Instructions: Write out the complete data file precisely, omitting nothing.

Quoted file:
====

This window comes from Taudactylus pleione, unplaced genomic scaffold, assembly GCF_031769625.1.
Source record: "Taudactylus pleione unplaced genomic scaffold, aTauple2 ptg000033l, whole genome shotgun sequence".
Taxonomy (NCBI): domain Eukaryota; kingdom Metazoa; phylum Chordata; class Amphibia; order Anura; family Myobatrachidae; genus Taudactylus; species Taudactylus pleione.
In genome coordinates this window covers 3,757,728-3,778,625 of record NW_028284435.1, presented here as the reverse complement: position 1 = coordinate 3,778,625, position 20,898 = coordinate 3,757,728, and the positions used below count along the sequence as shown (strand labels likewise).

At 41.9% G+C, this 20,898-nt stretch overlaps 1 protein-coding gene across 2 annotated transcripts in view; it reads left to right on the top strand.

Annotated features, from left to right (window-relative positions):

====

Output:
This window comes from Taudactylus pleione, unplaced genomic scaffold, assembly GCF_031769625.1.
Source record: "Taudactylus pleione unplaced genomic scaffold, aTauple2 ptg000033l, whole genome shotgun sequence".
Taxonomy (NCBI): domain Eukaryota; kingdom Metazoa; phylum Chordata; class Amphibia; order Anura; family Myobatrachidae; genus Taudactylus; species Taudactylus pleione.
In genome coordinates this window covers 3,757,728-3,778,625 of record NW_028284435.1, presented here as the reverse complement: position 1 = coordinate 3,778,625, position 20,898 = coordinate 3,757,728, and the positions used below count along the sequence as shown (strand labels likewise).

At 41.9% G+C, this 20,898-nt stretch overlaps 1 protein-coding gene across 2 annotated transcripts in view; it reads left to right on the top strand.

Annotated features, from left to right (window-relative positions):